Modulation of genital tract CD4+ T cell subsets by chlamydia and cervicovaginal microbiota


Identification: Bloom, Seth


Description

Modulation of genital tract CD4+ T cell subsets by chlamydia and cervicovaginal microbiota
 
Seth M. Bloom1,2,3, Nondumiso N. Xulu2, Nomfuneko A. Mafunda1,2, Mara Farcasanu1,2,3, Matthew R. Hayward1,2,3, Kendall R. Jackson2, Douglas S. Kwon1,2,3*
1Massachusetts General Hospital; 2Ragon Institute of MGH, MIT and Harvard, 3Harvard Medical School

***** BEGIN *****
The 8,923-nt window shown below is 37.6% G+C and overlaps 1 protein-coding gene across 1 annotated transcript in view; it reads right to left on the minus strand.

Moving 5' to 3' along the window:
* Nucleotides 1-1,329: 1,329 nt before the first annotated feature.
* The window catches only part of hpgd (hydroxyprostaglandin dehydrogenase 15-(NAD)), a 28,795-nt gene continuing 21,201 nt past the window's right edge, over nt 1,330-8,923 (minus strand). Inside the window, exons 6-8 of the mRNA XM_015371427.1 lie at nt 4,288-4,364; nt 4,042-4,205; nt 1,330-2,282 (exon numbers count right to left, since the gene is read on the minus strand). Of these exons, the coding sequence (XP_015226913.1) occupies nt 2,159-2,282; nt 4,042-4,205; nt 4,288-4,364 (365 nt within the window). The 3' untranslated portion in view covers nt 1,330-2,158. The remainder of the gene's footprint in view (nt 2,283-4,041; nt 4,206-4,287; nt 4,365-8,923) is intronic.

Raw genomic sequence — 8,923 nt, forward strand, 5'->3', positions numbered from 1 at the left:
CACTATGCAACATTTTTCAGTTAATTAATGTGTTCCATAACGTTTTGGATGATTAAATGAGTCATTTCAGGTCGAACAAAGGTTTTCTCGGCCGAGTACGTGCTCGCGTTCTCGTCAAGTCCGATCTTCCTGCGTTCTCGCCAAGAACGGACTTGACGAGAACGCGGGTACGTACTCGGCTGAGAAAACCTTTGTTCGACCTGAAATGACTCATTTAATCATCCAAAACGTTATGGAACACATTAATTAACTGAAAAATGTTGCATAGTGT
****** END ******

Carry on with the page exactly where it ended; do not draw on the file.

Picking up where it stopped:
Mucosal CD4+ T cells are critical to female genital tract (FGT) health, helping control bacterial, viral, and fungal infections while serving as primary targets for HIV transmission. Immune responses to FGT infections are known to depend on T helper subsets including TH17 and regulatory (Treg) cells in mouse models, but human studies have been hampered by paucicellular samples, small cohort size, and STI co-infections. FGT TH17 cells (often experimentally defined by markers CCR6 and/or CD161) have been studied in context of inflammation and HIV, but FGT Tregs remain poorly characterized. Using flow cytometry and bacterial 16S gene sequencing, we examined CD4+ T cell subsets in cervical cytobrush samples from a cohort of 119 HIV-negative South African women (ages 18-24) and investigated whether they were influenced by STIs and FGT microbiota composition. We enriched for TH17 cells and Tregs by gating on CD161+CCR6+ and CD25+CD127Lo- cells respectively. Median cervical CD161+CCR6+ and CD25+CD127Lo- CD4+ T cell frequencies were 48.0% and 12.4% respectively. Subjects with chlamydia had higher numbers of activated CD4+ T cells and higher frequency of CD25+CD127Lo-, lower frequency of CD161+CCR6+, and lower ratio of CD161+CCR6+ / CD25+CD127Lo- CD4+ T cells (p < 0.002 for each). To assess effects of non-STI microbiota on FGT T cells, we used 16S gene sequencing to classify STI-negative women into microbial cervicotypes. We found significant cervicotype-related differences in CD25+CD127Lo- CD4+ T cell frequency and CD161+CCR6+ / CD25+CD127Lo- ratio. These were largely explained by Gardnerella vaginalis abundance, which was positively associated with CD25+CD127Lo- CD4+ T cell frequency (p = 0.0016) and negatively associated with CD161+CCR6+ / CD25+CD127Lo- ratio (p = 0.0035). No differences were seen in peripheral blood, confirming that effects were due to local, not systemic, factors. In summary, we characterized FGT CD4+ T cell subsets and showed they were modulated by both chlamydia and the non-STI microbiota. Future work will investigate the mechanistic basis for these findings and implications for adaptive immunity and HIV.

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